CIRSS faculty, staff travel to Oxford for digital humanities workshop

GSLIS faculty and staff have collaborated with the Oxford e-Research Centre to organize a five-day workshop to be held this July. The workshop, Data Curation and Access for the Digital Humanities, is part of Digital Humanities at Oxford Summer School 2014 and will introduce data curation concepts and practices to a group of students, faculty, and information professionals who work with humanities research data. Registration is open through June 23.

Interim Dean Allen Renear, Associate Dean for Research J. Stephen Downie, and Professor Carole Palmer will all travel to Oxford to present talks based on data curation research and education efforts in the Center for Informatics Research in Science and Scholarship (CIRSS), directed by Palmer, and activities of the HathiTrust Research Center, codirected by Downie.

Also presenting is Megan Senseney, senior project coordinator with CIRSS, who is co-organizing the event, and Nic Weber (MS ’10), GSLIS doctoral student.

“The workshop and internship program represent the first outcomes of an ongoing collaboration between GSLIS and Oxford. We are excited about this opportunity for greater international engagement across multiple areas of research and education,” said Downie.

Talks by GSLIS participants will include “Levels of Data Representation and Encoding,” “Unlocking the Potential of 3 Billion Books/Workflows and Research Objects,” and “Normalizing Metadata Using Open Refine.”

Other presentations will be made by staff from Oxford's Bodleian Library, Oxford e-Research Centre, and Oxford Internet Institute.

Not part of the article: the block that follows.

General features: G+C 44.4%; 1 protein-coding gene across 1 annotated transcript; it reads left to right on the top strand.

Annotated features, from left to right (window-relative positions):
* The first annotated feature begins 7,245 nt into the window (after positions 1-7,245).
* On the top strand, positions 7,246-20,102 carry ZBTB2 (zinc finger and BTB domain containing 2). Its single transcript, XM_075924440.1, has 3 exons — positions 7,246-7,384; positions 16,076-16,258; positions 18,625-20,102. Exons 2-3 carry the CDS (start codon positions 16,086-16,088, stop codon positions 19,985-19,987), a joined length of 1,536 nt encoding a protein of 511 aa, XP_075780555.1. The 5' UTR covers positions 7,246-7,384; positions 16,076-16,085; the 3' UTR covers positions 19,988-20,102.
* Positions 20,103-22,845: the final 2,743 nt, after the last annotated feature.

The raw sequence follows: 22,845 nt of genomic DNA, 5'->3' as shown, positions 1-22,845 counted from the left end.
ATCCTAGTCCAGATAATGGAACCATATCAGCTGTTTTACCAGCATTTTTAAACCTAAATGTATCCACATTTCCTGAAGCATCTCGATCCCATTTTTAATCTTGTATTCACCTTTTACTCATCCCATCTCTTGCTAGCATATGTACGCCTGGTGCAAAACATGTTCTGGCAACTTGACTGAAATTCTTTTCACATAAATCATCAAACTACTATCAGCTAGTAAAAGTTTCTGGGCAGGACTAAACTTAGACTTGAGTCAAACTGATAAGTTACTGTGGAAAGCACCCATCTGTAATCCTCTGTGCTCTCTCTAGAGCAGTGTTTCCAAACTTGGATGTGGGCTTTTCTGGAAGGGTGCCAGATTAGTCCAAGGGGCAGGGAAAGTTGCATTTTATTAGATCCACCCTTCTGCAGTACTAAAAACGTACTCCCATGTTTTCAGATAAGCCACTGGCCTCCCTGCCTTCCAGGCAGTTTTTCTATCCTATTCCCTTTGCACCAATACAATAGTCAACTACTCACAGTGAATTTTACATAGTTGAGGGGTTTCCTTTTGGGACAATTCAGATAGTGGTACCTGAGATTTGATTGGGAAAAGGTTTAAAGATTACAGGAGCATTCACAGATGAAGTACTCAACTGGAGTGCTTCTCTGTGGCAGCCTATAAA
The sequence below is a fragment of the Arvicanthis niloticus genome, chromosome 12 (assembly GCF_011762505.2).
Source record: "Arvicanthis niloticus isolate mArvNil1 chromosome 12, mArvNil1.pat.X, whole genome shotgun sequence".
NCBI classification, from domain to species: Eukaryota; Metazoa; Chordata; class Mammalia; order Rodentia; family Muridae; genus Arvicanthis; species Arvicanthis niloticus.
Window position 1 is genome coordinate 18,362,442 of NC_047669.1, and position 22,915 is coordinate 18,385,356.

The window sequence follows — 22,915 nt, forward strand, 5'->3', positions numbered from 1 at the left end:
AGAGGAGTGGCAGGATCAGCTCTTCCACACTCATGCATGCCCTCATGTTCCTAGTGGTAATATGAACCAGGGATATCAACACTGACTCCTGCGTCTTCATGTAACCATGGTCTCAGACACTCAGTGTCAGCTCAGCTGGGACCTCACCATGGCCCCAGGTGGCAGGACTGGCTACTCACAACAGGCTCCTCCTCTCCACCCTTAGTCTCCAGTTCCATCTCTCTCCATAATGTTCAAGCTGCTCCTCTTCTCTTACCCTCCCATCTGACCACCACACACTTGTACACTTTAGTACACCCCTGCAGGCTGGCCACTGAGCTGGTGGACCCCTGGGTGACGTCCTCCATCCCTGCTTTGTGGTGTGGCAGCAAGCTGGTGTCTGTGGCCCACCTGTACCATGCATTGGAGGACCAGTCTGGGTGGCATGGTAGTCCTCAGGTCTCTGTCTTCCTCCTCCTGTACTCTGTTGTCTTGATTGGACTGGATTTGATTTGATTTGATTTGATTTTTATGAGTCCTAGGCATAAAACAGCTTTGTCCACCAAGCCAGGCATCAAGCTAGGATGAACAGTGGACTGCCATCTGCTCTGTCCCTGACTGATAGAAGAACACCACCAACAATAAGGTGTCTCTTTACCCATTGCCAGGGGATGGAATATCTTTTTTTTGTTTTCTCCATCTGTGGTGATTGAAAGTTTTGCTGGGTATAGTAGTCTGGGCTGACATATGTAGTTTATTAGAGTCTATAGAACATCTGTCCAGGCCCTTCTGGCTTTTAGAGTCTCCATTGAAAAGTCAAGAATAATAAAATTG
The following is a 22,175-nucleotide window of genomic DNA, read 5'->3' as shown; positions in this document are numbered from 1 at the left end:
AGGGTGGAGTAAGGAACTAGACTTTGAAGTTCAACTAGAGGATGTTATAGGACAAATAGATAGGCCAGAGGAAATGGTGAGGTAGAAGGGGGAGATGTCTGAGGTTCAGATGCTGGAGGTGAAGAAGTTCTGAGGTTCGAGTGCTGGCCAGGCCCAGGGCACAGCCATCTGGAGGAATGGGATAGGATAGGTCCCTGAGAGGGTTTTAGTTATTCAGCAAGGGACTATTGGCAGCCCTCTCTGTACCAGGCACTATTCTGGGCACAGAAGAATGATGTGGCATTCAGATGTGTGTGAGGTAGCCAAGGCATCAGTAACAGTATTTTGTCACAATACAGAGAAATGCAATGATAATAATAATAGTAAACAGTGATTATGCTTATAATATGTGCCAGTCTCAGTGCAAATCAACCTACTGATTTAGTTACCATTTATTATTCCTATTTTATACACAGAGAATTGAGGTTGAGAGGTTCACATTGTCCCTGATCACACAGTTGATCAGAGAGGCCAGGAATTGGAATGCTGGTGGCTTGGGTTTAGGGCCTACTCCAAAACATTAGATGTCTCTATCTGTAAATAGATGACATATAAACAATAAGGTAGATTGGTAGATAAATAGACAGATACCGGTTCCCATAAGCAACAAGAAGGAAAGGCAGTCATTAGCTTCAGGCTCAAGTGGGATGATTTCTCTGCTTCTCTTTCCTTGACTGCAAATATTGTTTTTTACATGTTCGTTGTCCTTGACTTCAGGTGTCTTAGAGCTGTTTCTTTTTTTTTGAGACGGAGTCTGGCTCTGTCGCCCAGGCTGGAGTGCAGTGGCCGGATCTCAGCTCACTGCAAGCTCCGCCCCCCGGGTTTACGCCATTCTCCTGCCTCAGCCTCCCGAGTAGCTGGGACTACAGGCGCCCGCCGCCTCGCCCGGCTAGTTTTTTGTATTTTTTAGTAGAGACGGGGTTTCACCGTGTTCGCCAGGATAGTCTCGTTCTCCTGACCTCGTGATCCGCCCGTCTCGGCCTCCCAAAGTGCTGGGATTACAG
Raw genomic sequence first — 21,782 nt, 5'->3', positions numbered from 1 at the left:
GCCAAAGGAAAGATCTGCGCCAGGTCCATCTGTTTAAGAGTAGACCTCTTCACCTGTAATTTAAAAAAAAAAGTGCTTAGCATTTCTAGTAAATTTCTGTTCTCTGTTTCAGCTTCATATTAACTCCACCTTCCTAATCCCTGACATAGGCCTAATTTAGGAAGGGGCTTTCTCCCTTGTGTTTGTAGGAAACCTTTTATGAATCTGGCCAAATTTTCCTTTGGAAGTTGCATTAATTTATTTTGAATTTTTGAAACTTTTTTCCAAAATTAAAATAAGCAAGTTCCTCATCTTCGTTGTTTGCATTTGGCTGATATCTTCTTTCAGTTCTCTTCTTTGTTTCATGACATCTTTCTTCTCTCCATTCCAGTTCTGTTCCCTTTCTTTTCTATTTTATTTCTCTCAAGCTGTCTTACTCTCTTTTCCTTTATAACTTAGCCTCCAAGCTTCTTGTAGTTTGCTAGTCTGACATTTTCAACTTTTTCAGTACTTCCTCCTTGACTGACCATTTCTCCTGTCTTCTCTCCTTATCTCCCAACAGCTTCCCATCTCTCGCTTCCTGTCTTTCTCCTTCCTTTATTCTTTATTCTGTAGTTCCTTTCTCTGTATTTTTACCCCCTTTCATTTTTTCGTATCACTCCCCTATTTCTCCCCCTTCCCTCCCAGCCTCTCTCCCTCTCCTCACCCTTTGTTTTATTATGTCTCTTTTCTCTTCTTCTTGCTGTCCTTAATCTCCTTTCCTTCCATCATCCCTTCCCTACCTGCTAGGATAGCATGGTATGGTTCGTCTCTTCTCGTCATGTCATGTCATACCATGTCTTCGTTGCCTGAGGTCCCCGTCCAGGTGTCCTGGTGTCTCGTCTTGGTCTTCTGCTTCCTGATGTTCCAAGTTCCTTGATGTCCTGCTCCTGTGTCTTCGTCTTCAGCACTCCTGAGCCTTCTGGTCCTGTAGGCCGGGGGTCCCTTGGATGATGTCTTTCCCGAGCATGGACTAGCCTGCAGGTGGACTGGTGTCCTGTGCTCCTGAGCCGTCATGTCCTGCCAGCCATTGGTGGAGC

Renear and Palmer will also participate in the panel, “The Future of Data Access and Preservation,” chaired by David De Roure (Oxford e-Research Centre, University of Oxford). Other panel presenters include William Kilbride (Digital Preservation Coalition), Christine Madsen (Bodleian Libraries, Oxford), and Kenji Takeda (Microsoft).

GSLIS is also collaborating with the Bodleian Library and the Oxford e-Research Centre on a pilot internship program to provide students with first-hand experiences with data curation practices and problems in library and research center settings at Oxford. Two GSLIS master’s students, Elizabeth Wickes and Jamie Wittenberg, have been selected for the six-week internship. Wickes will work on a research data management workflow project with a subject librarian at the Oxford Forestry Institute. Together they will archive a set of data and publications and deposit them into the appropriate systems. Wickes will also work with the discovery team to facilitate discovery and access. Wittenberg will work on a project focused on research objects, which relates to the sharing, citation, and curation of bundles of digital artifacts to support reconstruction and reproducibility of research.

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